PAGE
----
Place:Elstronwick, East Riding of Yorkshire, England

Alt namesAsteneuuicsource: Domesday Book (1985) p 306
TypeTownship, Civil parish
Coordinates53.767°N 0.135°W
Located inEast Riding of Yorkshire, England     ( - 1974)
Also located inYorkshire, England     ( - 1974)
Humberside, England     (1974 - 1996)
East Riding of Yorkshire, England     (1996 - )
See alsoHumbleton, East Riding of Yorkshire, Englandancient parish in which it was a township
Holderness Wapentake, East Riding of Yorkshire, Englandwapentake in which the parish was located
Skirlaugh Rural, East Riding of Yorkshire, Englandrural district in which it was located 1894-1935
Holderness Rural, East Riding of Yorkshire, Englandrural district in which it was located 1935-1974
source: Getty Thesaurus of Geographic Names
source: Family History Library Catalog

Name of parishElstronwickImage:ERYHoldernessWapentake60.png
Type of place township, civil parish
Ancient parishHumbleton
First Rural District Skirlaugh Rural District (1894-1935)
Parish to which it transferred did not transfer
County 1974-1996 Humberside
Administration since 1996 East Riding of Yorkshire, England
:the text in this section is based on an article in Wikipedia

Elstronwick is now a village and civil parish in the East Riding of Yorkshire, England, in an area known as Holderness. It is situated approximately 3.5 miles (6 km) northeast of the town of Hedon and 1.5 miles (2.4 km) northwest of the village of Burton Pidsea.

The civil parish is formed by the parishes of Elstronwick, Lelley and Danthorpe. According to the 2011 UK census, Elstronwick parish had a population of 298, an increase on the 2001 UK census figure of 287.

The parish church of St Lawrence on Front Lane is designated a Grade II listed building.

In 1823 Baines's History, Directory and Gazetteer of the County of York gave Elstronwick's name as 'Elsternwick'. The village at the time was in the parish of Humbleton and in the Wapentake of Holderness. There was a chapel of ease, "apparently of great antiquity", and a free school. The village had a population of 154, with occupations including six farmers, two wheelwrights, a blacksmith, a shoemaker, and a publican. Also directory-listed were a school mistress, two gentlemen and a foreman. Once a week a carrier operated between the village and Hull.

end of Wikipedia contribution

Elstronwick was originally a township in the ecclesiastical parish of Humbleton in the Holderness Wapentake. Elstronwick was made a civil parish in 1866 and in 1894 it joined the Skirlaugh Rural District. In 1935 Skirlaugh Rural District was abolished and Elstronwick was transferred to Holderness Rural District, merging with Lelley and Danthorpe under the name Elstronwick at the same time. The parish remained in Holderness Rural District until 1974. In that year all rural districts were abolished along with the administrative county of the East Riding of Yorkshire.

Humberside 1974-1996

In 1974 most of what had been the East Riding of Yorkshire was joined with the northern part of Lincolnshire to became a new English county named Humberside. The urban and rural districts of the former counties were abolished and Humberside was divided into non-metropolitan districts. The new organization did not meet with the pleasure of the local citizenry and Humberside was wound up in 1996. The area north of the River Humber was separated into two "unitary authorities"—Kingston upon Hull covering the former City of Hull and its closest environs, and the less urban section to the west and to the north which, once again, named itself the East Riding of Yorkshire.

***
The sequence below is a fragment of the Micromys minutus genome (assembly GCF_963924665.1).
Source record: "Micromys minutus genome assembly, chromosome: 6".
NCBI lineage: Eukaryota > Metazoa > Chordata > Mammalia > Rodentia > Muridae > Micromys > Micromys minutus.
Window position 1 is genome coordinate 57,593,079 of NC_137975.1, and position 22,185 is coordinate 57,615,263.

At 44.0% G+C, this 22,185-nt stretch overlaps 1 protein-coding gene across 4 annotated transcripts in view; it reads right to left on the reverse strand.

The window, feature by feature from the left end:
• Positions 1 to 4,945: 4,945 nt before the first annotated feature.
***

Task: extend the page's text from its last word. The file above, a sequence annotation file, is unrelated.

The phrase "Yorkshire and the Humber" serves no purpose in WeRelate. It refers to one of a series of basically economic regions established in 1994 and abolished for most purposes in 2011. See the Wikipedia article entited "Regions of England").

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This is an area of the East Riding of Yorkshire, on the east coast of England. An area of rich agricultural land, Holderness was marshland until it was drained in the Middle Ages. Topographically, Holderness has more in common with the Netherlands than other parts of Yorkshire. To the north and west are the Yorkshire Wolds. The Prime Meridian passes through Holderness just to the east of Patrington.

From 1974 to 1996 Holderness lay within the Borough of Holderness in the short-lived county of Humberside. Holderness was the name of an ancient administrative area called a wapentake until the 19th century, when its functions were replaced by other local government bodies, particularly after the 1888 Local Government Act and the 1894 Local Government Act. The city of Kingston upon Hull lies in the southwest corner of Holderness and the town of Bridlington borders the northeast, but both are usually considered to be outside Holderness. The main towns include Beverley, Withernsea, Hornsea and Hedon. The Holderness Coast stretches from Flamborough Head to Spurn Head.
(Source: Wikipedia)

This page uses content from the English Wikipedia. The original content was at Elstronwick. The list of authors can be seen in the page history. As with WeRelate, the content of Wikipedia is available under the Creative Commons Attribution/Share-Alike License.